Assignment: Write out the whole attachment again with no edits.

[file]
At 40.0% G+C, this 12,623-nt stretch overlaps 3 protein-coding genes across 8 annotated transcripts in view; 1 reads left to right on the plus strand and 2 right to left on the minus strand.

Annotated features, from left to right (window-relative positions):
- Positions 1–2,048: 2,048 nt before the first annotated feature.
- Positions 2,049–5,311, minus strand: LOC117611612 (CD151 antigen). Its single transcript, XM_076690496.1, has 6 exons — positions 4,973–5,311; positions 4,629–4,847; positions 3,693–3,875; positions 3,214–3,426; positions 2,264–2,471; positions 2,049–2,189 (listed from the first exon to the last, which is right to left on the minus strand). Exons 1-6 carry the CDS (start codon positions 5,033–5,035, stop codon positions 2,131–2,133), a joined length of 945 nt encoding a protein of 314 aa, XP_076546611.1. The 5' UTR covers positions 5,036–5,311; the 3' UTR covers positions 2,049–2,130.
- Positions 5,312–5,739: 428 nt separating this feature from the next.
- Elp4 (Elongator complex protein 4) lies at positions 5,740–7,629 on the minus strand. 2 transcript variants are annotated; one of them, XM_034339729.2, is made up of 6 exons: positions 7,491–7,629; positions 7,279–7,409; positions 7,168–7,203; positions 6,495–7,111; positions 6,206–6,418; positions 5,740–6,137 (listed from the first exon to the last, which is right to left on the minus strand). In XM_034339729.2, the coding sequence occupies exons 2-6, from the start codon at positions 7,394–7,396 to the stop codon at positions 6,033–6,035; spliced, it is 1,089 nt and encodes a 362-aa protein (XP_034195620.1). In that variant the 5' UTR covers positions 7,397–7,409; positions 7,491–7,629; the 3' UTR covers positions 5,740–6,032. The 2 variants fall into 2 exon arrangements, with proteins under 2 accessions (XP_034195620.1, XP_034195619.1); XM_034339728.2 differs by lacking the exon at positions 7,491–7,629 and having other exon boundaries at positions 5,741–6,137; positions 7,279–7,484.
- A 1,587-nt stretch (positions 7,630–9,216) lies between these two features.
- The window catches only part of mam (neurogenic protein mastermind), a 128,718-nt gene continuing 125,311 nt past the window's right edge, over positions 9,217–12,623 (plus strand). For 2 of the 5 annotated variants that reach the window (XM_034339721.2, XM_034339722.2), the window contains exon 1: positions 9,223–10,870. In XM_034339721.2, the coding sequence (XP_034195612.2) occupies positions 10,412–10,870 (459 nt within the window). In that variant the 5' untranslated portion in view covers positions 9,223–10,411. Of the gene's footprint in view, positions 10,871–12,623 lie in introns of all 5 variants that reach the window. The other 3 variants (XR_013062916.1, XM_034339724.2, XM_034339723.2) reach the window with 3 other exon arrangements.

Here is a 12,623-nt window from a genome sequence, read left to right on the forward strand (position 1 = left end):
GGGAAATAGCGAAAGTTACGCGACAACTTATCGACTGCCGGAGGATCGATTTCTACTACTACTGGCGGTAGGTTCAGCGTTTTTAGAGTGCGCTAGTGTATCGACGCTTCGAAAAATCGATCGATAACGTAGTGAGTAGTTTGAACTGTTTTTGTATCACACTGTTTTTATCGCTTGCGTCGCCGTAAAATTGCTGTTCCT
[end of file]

At 40.0% G+C, this 12,623-nt stretch overlaps 3 protein-coding genes across 8 annotated transcripts in view; 1 reads left to right on the plus strand and 2 right to left on the minus strand.

Annotated features, from left to right (window-relative positions):
- Positions 1–2,048: 2,048 nt before the first annotated feature.
- Positions 2,049–5,311, minus strand: LOC117611612 (CD151 antigen). Its single transcript, XM_076690496.1, has 6 exons — positions 4,973–5,311; positions 4,629–4,847; positions 3,693–3,875; positions 3,214–3,426; positions 2,264–2,471; positions 2,049–2,189 (listed from the first exon to the last, which is right to left on the minus strand). Exons 1-6 carry the CDS (start codon positions 5,033–5,035, stop codon positions 2,131–2,133), a joined length of 945 nt encoding a protein of 314 aa, XP_076546611.1. The 5' UTR covers positions 5,036–5,311; the 3' UTR covers positions 2,049–2,130.
- Positions 5,312–5,739: 428 nt separating this feature from the next.
- Elp4 (Elongator complex protein 4) lies at positions 5,740–7,629 on the minus strand. 2 transcript variants are annotated; one of them, XM_034339729.2, is made up of 6 exons: positions 7,491–7,629; positions 7,279–7,409; positions 7,168–7,203; positions 6,495–7,111; positions 6,206–6,418; positions 5,740–6,137 (listed from the first exon to the last, which is right to left on the minus strand). In XM_034339729.2, the coding sequence occupies exons 2-6, from the start codon at positions 7,394–7,396 to the stop codon at positions 6,033–6,035; spliced, it is 1,089 nt and encodes a 362-aa protein (XP_034195620.1). In that variant the 5' UTR covers positions 7,397–7,409; positions 7,491–7,629; the 3' UTR covers positions 5,740–6,032. The 2 variants fall into 2 exon arrangements, with proteins under 2 accessions (XP_034195620.1, XP_034195619.1); XM_034339728.2 differs by lacking the exon at positions 7,491–7,629 and having other exon boundaries at positions 5,741–6,137; positions 7,279–7,484.
- A 1,587-nt stretch (positions 7,630–9,216) lies between these two features.
- The window catches only part of mam (neurogenic protein mastermind), a 128,718-nt gene continuing 125,311 nt past the window's right edge, over positions 9,217–12,623 (plus strand). For 2 of the 5 annotated variants that reach the window (XM_034339721.2, XM_034339722.2), the window contains exon 1: positions 9,223–10,870. In XM_034339721.2, the coding sequence (XP_034195612.2) occupies positions 10,412–10,870 (459 nt within the window). In that variant the 5' untranslated portion in view covers positions 9,223–10,411. Of the gene's footprint in view, positions 10,871–12,623 lie in introns of all 5 variants that reach the window. The other 3 variants (XR_013062916.1, XM_034339724.2, XM_034339723.2) reach the window with 3 other exon arrangements.

Here is a 12,623-nt window from a genome sequence, read left to right on the forward strand (position 1 = left end):
GGGAAATAGCGAAAGTTACGCGACAACTTATCGACTGCCGGAGGATCGATTTCTACTACTACTGGCGGTAGGTTCAGCGTTTTTAGAGTGCGCTAGTGTATCGACGCTTCGAAAAATCGATCGATAACGTAGTGAGTAGTTTGAACTGTTTTTGTATCACACTGTTTTTATCGCTTGCGTCGCCGTAAAATTGCTGTTCCT